November 26, 2016



part 18 (final part):

Gorkhi Terelj National Park

text by Thomas Langenberg


( links to previous posts:
1, 2, 3, 4, 56, 78, 9, 10, 11 ,12, 13, 1415, 16, 17)


Entrance gate in the rain, Gorkhi Terelj NP
Jun 2014 © Matze Putze

Ruled by heavy rains, Gorkhi Terelj NP
Jun 2014 © Armin Schneider

Skies are clearing up, Gorkhi Terelj NP
Jun 2014 © Armin Schneider

Inside the forest, Gorkhi Terelj NP
Jun 2014 © Matze Putze

Rhododendron dahuricum, Gorkhi Terelj NP
Jun 2014 © Andreas Buchheim

On 15 June we travelled the short way up from Gun Galuut to the famed Gorkhi Terelj National Park. The NP is well developed but as we wanted to camp undisturbed we went into the forest for the rest of the trip. Our aim was to see some forest species. As the NP lies at the southern fringe of the Siberian taiga we hoped for Siberian birds like Siberian Tit (known as Gray-headed Chickadee in North America) and Siberian Jay plus the difficult Black-billed Capercaillie (BBC). Upon our arrival the forest was quiet, no wonder as the rain continued for several hours. But soon after the rain had ceased Orange-flanked Bluetails, Pallas’s and Two-barred Warblers and Olive-backed Pipits started to sing, mostly from the tree tops. On an escarpment we found an occupied nest of Eurasian Black Vulture and just above our kitchen tent a pair of Taiga Flycatchers was busily feeding their chicks, nice!

Orange-flanked Bluetail
Gorkhi Terelj NP, Jun 2014 © Thomas Langenberg

Oriental Cuckoo
Gorkhi Terelj NP, Jun 2014 © Matze Putze

Ural Owl
Gorkhi Terelj NP, Jun 2014 © Thomas Langenberg

Ural Owl
Gorkhi Terelj NP, Jun 2014 © Andreas Buchheim

Ural Owl
Gorkhi Terelj NP, Jun 2014 © Thomas Langenberg

For the next two days we explored the forest, mostly by hiking up the valley which was quite exhausting. The reward was to see up to 15 BBC per day. These birds proofed to be impossible to get photographed. As soon as we saw one, the bird took flight and dashed through the forest so our cameras had no chance to track them for a shot. A bit more cooperative birds we came across on one of our walks: A family of Spotted Nutcracker, though venturing off straight away, and finally we saw also Siberian Tit and Siberian Jay. Another good one to discover was an Ural Owl in tree not far from our camp. Sönke checked out the distress calls of Red-throated Thrushes and by doing so he found the owl. Well done!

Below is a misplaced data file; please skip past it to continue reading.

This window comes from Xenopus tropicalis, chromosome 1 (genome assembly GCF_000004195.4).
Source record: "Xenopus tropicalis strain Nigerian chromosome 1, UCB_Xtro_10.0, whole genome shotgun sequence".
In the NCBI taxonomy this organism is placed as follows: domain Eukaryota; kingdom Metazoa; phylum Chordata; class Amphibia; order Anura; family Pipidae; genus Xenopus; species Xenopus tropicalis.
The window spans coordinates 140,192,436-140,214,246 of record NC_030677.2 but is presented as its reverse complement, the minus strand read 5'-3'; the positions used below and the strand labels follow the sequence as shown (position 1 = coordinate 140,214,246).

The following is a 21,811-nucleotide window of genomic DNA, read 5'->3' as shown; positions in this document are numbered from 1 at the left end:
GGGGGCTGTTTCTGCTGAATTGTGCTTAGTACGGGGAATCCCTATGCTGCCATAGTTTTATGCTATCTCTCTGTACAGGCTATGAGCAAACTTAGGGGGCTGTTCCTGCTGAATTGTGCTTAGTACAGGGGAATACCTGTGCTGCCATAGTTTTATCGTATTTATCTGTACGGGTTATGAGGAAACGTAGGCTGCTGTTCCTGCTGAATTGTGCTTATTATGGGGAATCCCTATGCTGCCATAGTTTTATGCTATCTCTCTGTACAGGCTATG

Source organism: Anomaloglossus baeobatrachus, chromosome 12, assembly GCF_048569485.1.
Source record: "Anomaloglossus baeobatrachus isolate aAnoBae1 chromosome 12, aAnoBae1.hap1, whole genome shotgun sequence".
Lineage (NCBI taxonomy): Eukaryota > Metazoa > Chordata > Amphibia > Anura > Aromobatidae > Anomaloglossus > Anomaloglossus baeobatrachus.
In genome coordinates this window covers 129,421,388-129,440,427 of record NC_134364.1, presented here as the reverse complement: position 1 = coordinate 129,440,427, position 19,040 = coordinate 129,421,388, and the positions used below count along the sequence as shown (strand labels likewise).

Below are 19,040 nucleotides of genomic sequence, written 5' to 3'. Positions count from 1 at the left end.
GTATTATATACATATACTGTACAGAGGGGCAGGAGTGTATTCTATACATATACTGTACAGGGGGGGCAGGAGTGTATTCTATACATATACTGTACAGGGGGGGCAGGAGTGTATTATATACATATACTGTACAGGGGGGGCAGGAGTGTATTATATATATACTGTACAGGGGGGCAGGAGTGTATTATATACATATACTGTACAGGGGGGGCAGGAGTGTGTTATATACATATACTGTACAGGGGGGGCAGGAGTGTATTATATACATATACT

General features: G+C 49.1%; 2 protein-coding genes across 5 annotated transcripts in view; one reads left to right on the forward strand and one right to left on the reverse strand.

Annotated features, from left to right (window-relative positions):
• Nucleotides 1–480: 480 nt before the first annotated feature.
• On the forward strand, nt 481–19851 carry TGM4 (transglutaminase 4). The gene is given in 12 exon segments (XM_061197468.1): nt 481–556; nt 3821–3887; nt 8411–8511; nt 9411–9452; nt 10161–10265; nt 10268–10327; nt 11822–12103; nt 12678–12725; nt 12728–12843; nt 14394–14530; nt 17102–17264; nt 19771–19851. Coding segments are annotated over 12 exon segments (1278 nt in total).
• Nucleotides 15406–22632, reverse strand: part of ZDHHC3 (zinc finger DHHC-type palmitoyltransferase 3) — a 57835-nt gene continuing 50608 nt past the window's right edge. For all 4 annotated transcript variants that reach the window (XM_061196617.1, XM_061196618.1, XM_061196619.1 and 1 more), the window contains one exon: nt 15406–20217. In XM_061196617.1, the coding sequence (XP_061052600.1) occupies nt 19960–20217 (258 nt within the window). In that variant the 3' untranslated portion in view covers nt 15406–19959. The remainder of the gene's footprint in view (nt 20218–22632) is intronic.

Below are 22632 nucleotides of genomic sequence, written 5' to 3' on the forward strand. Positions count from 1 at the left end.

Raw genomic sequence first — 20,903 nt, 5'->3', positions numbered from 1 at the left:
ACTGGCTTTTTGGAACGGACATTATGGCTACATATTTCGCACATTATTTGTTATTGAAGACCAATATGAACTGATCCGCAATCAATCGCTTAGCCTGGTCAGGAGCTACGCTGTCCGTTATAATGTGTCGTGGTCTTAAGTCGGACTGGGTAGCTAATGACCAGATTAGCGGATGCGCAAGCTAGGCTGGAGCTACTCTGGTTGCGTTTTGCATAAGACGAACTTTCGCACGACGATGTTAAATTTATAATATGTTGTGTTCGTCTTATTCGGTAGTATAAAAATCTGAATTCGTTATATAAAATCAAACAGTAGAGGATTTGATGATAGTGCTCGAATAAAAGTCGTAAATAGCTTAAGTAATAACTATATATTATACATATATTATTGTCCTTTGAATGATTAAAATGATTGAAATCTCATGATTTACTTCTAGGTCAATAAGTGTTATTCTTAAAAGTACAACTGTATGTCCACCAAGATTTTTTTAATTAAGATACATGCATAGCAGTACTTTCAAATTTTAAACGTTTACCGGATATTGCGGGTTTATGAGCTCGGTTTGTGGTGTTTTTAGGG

Eurasian Black Vulture
Gorkhi Terelj NP, Jun 2014 © Armin Schneider

Eastern Buzzard, one bird of the breeding pair
Gorkhi Terelj NP, Jun 2014 © Thomas Langenberg

Aquilegia sibirica
Gorkhi Terelj NP, Jun 2014 © Armin Schneider

Male Taiga Flycatcher
Gorkhi Terelj NP, Jun 2014 © Thomas Langenberg

Male Taiga Flycatcher
Gorkhi Terelj NP, Jun 2014 © Thomas Langenberg

Grey Wagtail...
and no running water around at the top of the mountain…
Gorkhi Terelj NP, Jun 2014 © Andreas Buchheim

Northern Pika
Gorkhi Terelj NP, Jun 2014 © Armin Schneider

Siberian Chipmunk
Gorkhi Terelj NP, Jun 2014 © Matze Putze

Siberian Chipmunk
Gorkhi Terelj NP, Jun 2014 © Armin Schneider

Siberian Jay, juvenile
Gorkhi Terelj NP, Jun 2014 © Thomas Langenberg

Spotted Nutcracker, juvenile
Gorkhi Terelj NP, Jun 2014 © Thomas Langenberg

Siberian Tit
Gorkhi Terelj NP, Jun 2014 © Thomas Langenberg

Siberian Tit
Gorkhi Terelj NP, Jun 2014 © Thomas Langenberg

On our last day it started to rain again and we packed our wet tents to dry them in our hotel in UB later. With more than 210 species seen during this trip, and lots of goodies among them, we returned back to Germany very satisfied! We will come back!

Group of Swamprunners
Gorkhi Terelj NP, Jun 2014 © Thomas Langenberg

November 21, 2016

A juvenile hybrid dabbling duck

text & photos by ABu

When I was birding the UB Ponds on 15 Sep 2016 a strange looking duck caught my eyes. It was within a small flock of Baikal Teal and somehow resembled them. But the duck also differed from the Baikal Teals in a few points. It was clearly bigger and also longer. The general coloration was paler and it had a kind of diluted Baikal Teal’s face pattern. Its bill was longer and showed much more grey than can be seen on young Baikal Teals, which usually show only a small grey triangular patch on the base of the bill sides. After I had taken the record shots below, the flock slowly swam away to disappear behind the bushes and I could not relocate the ducks, so the two pictures here are all we got.

Back home I checked the photographs on the computer screen. This more or less convinced me that my initial field ID was right (as right as it can be with these hybrids when the parents are not known for sure): Northern Pintail x Baikal Teal. To get the opinion of experts I contacted Osao and Michiaki Ujihara, authors of this book, and they swiftly replied: a juvenile hybrid Northern Pintail x Baikal Teal. Generally this hybrid combination is quite well known and is recorded every now and then, but—according to the Ujiharas—juveniles of this combination have not yet been documented anywhere so far.The only illustration of a female of this hybrid is a painted female in their book. Males are also known because they are much more obvious and hence more often found.

My thanks go to Osao and Michiaki Ujihara for their expertise and to Nial Moores of Birds Korea who draw my attention to this hybrid combination many years ago.


Juvenile hybrid Northern Pintail x Baikal Teal with Baikal Teals
UB Ponds, September 2016. © Andreas Buchheim

Juvenile hybrid Northern Pintail x Baikal Teal with Baikal Teals
UB Ponds, September 2016. © Andreas Buchheim

November 3, 2016

UB Ponds, soon lost to industry!
15 September 2016

text & photos by ABu

UB Ponds are falling dry because of the new dam
that has cut off the main pond from the stream (foreground).
UB, September 2016

Several of the UB Ponds are going to be filled up soon.
UB, September 2016

Industry has come very near. UB Ponds, September 2016